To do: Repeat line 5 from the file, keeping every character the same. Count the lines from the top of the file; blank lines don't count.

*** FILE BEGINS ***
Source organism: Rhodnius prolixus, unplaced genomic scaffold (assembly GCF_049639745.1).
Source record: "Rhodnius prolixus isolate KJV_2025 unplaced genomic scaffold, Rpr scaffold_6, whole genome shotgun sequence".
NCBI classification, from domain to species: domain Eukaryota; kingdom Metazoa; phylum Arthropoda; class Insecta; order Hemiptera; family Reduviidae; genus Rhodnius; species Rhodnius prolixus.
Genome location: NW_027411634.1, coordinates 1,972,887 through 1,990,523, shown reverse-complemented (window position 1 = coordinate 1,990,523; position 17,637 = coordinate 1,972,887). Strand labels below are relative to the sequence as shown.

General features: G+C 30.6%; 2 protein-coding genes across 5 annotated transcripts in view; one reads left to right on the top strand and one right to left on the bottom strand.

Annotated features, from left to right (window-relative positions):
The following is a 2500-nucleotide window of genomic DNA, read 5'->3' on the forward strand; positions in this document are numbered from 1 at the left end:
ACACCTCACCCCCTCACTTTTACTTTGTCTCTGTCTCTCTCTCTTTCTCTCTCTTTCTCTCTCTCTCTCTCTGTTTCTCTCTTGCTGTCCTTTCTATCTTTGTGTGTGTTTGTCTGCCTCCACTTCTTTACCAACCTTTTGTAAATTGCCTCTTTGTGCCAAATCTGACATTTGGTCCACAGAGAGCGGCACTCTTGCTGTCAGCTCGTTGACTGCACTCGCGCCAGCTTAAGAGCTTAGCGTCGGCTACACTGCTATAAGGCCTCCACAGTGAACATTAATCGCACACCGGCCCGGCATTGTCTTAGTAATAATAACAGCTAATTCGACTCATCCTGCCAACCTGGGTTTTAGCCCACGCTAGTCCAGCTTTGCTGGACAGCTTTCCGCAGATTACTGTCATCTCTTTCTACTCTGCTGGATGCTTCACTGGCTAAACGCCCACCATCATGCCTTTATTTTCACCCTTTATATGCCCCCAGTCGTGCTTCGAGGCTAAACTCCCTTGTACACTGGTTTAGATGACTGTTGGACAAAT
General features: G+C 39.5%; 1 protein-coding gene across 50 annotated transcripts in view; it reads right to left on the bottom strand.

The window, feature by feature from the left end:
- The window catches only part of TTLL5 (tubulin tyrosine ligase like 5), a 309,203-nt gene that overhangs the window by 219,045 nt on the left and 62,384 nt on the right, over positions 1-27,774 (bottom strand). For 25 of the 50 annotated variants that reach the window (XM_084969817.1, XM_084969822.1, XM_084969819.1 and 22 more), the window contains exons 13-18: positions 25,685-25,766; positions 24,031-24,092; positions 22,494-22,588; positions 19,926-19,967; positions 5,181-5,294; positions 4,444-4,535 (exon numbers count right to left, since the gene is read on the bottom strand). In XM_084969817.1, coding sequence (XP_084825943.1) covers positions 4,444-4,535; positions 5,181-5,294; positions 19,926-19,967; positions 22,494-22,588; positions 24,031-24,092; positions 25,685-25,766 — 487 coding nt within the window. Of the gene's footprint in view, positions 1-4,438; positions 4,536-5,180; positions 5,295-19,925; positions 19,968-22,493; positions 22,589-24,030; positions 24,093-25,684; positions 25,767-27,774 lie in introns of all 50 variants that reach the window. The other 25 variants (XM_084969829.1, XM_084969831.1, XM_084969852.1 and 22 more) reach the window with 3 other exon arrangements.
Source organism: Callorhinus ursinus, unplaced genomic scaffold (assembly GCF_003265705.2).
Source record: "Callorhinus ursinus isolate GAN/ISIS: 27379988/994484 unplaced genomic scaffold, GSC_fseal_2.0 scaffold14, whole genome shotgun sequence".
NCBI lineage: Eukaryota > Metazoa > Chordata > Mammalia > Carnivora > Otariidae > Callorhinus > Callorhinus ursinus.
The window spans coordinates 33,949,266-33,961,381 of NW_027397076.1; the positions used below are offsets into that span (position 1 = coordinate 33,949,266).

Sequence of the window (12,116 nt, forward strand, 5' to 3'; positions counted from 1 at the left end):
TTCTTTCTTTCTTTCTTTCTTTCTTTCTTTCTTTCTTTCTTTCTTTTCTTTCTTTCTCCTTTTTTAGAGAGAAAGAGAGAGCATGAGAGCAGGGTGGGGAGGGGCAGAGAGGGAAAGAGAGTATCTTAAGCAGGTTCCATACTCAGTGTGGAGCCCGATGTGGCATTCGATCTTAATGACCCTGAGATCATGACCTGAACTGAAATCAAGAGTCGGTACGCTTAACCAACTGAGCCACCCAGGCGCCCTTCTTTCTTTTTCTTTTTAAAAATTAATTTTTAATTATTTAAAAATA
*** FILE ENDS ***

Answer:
General features: G+C 30.6%; 2 protein-coding genes across 5 annotated transcripts in view; one reads left to right on the top strand and one right to left on the bottom strand.